State Chariot


State Chariot at Ingestre Hall, 1952-53 (1)

State Chariots, also known as Dress Chariots, were used for court and formal occasions by royalty and families of high rank. This chariot was built in the late 19th Century by Hooper & Co. Ltd. of London, a firm famous for this type of carriage. It was built for the 20th Earl of Shrewsbury and displays the family crest on the door. State carriages were symbols of status and importance and as such were prominently decorated and more colourful than any others. Where it was usual for carriages to have a small family crest or monogram painted on a principle panel, State Chariots had larger coats of arms painted on the door panels and crests on the lesser panels. It was common for all the metal work to be silver or silver plated, including the lamps, door handles and if appropriate to the rank of the owner, coronets on the roof. The brass metalwork on this carriage may originally have been silver plated. The coachman’s seat is mounted on a Salisbury boot, which is purely decorative and does not carry luggage. The heavy cloth covering it is known as a hammercloth and is highly decorated with silk covered hangers and tassels. In general, State Chariot interiors were trimmed with luxurious brightly coloured silks and finest morocco leather.

State Chariot interior

The State livery (uniform) for the coachman and two footmen was equally decorative and formal. All wore white wigs, knee breeches, silk stockings, buckled shoes and heavily braided livery jackets. The footmen would stand on the rear platform, known as the footman’s cushion, steadying themselves with the footman’s holders (straps) hanging from the edge of the roof.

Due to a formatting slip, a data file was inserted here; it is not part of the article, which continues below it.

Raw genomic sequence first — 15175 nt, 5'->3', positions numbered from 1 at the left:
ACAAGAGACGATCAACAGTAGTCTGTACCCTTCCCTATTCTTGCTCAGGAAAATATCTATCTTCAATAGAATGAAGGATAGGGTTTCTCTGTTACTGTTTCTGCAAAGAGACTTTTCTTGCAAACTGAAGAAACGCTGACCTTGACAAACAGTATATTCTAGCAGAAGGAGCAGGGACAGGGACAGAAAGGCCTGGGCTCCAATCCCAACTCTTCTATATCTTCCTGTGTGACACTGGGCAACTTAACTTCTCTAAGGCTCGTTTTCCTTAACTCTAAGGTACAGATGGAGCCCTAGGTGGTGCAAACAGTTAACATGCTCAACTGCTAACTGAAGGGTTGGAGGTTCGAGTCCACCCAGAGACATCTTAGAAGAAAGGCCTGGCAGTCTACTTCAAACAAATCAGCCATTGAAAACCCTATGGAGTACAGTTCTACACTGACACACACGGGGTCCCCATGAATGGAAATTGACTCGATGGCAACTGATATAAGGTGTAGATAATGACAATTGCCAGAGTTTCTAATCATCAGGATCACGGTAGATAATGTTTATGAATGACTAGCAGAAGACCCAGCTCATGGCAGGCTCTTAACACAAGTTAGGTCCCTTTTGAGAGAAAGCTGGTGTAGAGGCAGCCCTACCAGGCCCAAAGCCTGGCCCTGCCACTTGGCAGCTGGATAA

Accession Number: 64.064.0005

Image Reference: 

(1) State Chariot at Ingestre Hall, 1952-53
The State Chariot standing outside Ingestre Hall in preparation for the coronation celebrations of June 1953.
Source: Staffordshire Museum Service

Additional information

The Carriage that nearly made the Coronation

State Chariot outside Swan Hotel, Stafford, 1953 (2)

This carriage was used at the Coronations of King Edward V in 1911 and Queen Elizabeth II in 1953.  It wasalso used for the state visit to Ireland in 1911.

As Lord High Steward of Ireland, the 21st Earl of Shrewsbury had a prominent role in the 1953 Coronation procession, and wanted to do it in style. The State Chariot was restored and new livery purchased for the footmen and coachman.  The Chariot was transported by train to London and two horses were borrowed from Mitchell & Butler’s brewery, Birmingham.  Although the horses were unsettled by the cheering crowds and the drums of marching bands, they managed to complete most of the 4 mile procession to Westminster Abbey.  Unfortunately, they came to a complete standstill about 200 yards from the Abbey entrance. At this point Lord and Lady Shrewsbury and their page jumped into an accompanying car and arrived just in time.

Image Reference: 

(2) State Chariot outside the Swan Hotel, Stafford, 1953
The State Chariot passing the Swan Hotel in Greengate Street in preparation for the coronation celebrations of June 1953. The two footmen, wearing state livery, are Major Anthony Crofton (the Earl's brother-in-law) and William Heath (manager of the Home Farm, Ingestre). The driver is Mr M.W. Loxley. 
Source: Staffordshire Museum Service